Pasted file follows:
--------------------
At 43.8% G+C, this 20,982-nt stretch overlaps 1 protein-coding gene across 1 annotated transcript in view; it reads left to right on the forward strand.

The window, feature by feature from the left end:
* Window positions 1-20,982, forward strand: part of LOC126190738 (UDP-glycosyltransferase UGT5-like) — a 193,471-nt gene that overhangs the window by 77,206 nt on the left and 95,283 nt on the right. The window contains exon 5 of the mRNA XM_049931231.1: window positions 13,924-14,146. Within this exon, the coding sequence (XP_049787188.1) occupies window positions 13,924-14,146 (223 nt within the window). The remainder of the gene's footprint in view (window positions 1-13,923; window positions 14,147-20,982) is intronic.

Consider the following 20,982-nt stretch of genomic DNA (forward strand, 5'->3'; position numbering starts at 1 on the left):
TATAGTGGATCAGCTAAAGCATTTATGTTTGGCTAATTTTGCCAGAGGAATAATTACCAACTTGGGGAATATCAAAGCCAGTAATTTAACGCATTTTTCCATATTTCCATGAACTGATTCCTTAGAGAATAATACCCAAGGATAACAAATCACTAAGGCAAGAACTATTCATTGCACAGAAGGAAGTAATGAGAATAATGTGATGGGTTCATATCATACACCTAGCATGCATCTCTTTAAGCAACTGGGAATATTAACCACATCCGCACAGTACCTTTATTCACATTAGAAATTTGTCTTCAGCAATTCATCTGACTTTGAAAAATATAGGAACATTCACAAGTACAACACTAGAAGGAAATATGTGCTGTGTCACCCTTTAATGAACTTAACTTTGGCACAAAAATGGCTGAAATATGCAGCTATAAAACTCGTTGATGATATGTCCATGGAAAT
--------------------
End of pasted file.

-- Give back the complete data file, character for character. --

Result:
At 43.8% G+C, this 20,982-nt stretch overlaps 1 protein-coding gene across 1 annotated transcript in view; it reads left to right on the forward strand.

The window, feature by feature from the left end:
* Window positions 1-20,982, forward strand: part of LOC126190738 (UDP-glycosyltransferase UGT5-like) — a 193,471-nt gene that overhangs the window by 77,206 nt on the left and 95,283 nt on the right. The window contains exon 5 of the mRNA XM_049931231.1: window positions 13,924-14,146. Within this exon, the coding sequence (XP_049787188.1) occupies window positions 13,924-14,146 (223 nt within the window). The remainder of the gene's footprint in view (window positions 1-13,923; window positions 14,147-20,982) is intronic.

Consider the following 20,982-nt stretch of genomic DNA (forward strand, 5'->3'; position numbering starts at 1 on the left):
TATAGTGGATCAGCTAAAGCATTTATGTTTGGCTAATTTTGCCAGAGGAATAATTACCAACTTGGGGAATATCAAAGCCAGTAATTTAACGCATTTTTCCATATTTCCATGAACTGATTCCTTAGAGAATAATACCCAAGGATAACAAATCACTAAGGCAAGAACTATTCATTGCACAGAAGGAAGTAATGAGAATAATGTGATGGGTTCATATCATACACCTAGCATGCATCTCTTTAAGCAACTGGGAATATTAACCACATCCGCACAGTACCTTTATTCACATTAGAAATTTGTCTTCAGCAATTCATCTGACTTTGAAAAATATAGGAACATTCACAAGTACAACACTAGAAGGAAATATGTGCTGTGTCACCCTTTAATGAACTTAACTTTGGCACAAAAATGGCTGAAATATGCAGCTATAAAACTCGTTGATGATATGTCCATGGAAAT